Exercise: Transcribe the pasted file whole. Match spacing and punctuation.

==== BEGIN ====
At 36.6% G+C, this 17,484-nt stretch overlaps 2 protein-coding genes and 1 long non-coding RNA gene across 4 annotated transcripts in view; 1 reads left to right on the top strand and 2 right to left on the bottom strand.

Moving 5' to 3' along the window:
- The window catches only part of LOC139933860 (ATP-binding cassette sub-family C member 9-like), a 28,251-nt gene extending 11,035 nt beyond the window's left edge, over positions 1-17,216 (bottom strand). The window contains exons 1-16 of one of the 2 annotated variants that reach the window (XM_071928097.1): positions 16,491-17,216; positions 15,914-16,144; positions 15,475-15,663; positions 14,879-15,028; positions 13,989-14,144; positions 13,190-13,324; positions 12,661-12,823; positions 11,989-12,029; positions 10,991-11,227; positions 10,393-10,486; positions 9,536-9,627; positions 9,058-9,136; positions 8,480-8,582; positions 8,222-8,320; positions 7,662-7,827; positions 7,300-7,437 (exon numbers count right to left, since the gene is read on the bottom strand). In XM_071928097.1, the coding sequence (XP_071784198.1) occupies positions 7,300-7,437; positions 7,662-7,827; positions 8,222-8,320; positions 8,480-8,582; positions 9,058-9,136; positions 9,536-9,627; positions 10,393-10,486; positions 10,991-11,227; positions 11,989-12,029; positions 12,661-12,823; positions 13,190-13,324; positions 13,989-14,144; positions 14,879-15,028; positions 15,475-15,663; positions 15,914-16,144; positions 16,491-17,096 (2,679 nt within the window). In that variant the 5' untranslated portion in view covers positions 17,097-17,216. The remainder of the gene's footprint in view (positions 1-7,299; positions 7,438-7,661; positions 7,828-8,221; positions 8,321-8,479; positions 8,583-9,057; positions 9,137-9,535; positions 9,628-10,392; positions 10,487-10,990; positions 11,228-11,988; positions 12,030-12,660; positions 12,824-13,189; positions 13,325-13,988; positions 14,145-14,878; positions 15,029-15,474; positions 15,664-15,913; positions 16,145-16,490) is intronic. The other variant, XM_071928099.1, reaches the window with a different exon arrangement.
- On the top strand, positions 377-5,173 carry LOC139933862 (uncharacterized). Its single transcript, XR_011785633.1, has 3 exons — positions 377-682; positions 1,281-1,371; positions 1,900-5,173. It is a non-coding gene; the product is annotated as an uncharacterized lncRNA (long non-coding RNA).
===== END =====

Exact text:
At 36.6% G+C, this 17,484-nt stretch overlaps 2 protein-coding genes and 1 long non-coding RNA gene across 4 annotated transcripts in view; 1 reads left to right on the top strand and 2 right to left on the bottom strand.

Moving 5' to 3' along the window:
- The window catches only part of LOC139933860 (ATP-binding cassette sub-family C member 9-like), a 28,251-nt gene extending 11,035 nt beyond the window's left edge, over positions 1-17,216 (bottom strand). The window contains exons 1-16 of one of the 2 annotated variants that reach the window (XM_071928097.1): positions 16,491-17,216; positions 15,914-16,144; positions 15,475-15,663; positions 14,879-15,028; positions 13,989-14,144; positions 13,190-13,324; positions 12,661-12,823; positions 11,989-12,029; positions 10,991-11,227; positions 10,393-10,486; positions 9,536-9,627; positions 9,058-9,136; positions 8,480-8,582; positions 8,222-8,320; positions 7,662-7,827; positions 7,300-7,437 (exon numbers count right to left, since the gene is read on the bottom strand). In XM_071928097.1, the coding sequence (XP_071784198.1) occupies positions 7,300-7,437; positions 7,662-7,827; positions 8,222-8,320; positions 8,480-8,582; positions 9,058-9,136; positions 9,536-9,627; positions 10,393-10,486; positions 10,991-11,227; positions 11,989-12,029; positions 12,661-12,823; positions 13,190-13,324; positions 13,989-14,144; positions 14,879-15,028; positions 15,475-15,663; positions 15,914-16,144; positions 16,491-17,096 (2,679 nt within the window). In that variant the 5' untranslated portion in view covers positions 17,097-17,216. The remainder of the gene's footprint in view (positions 1-7,299; positions 7,438-7,661; positions 7,828-8,221; positions 8,321-8,479; positions 8,583-9,057; positions 9,137-9,535; positions 9,628-10,392; positions 10,487-10,990; positions 11,228-11,988; positions 12,030-12,660; positions 12,824-13,189; positions 13,325-13,988; positions 14,145-14,878; positions 15,029-15,474; positions 15,664-15,913; positions 16,145-16,490) is intronic. The other variant, XM_071928099.1, reaches the window with a different exon arrangement.
- On the top strand, positions 377-5,173 carry LOC139933862 (uncharacterized). Its single transcript, XR_011785633.1, has 3 exons — positions 377-682; positions 1,281-1,371; positions 1,900-5,173. It is a non-coding gene; the product is annotated as an uncharacterized lncRNA (long non-coding RNA).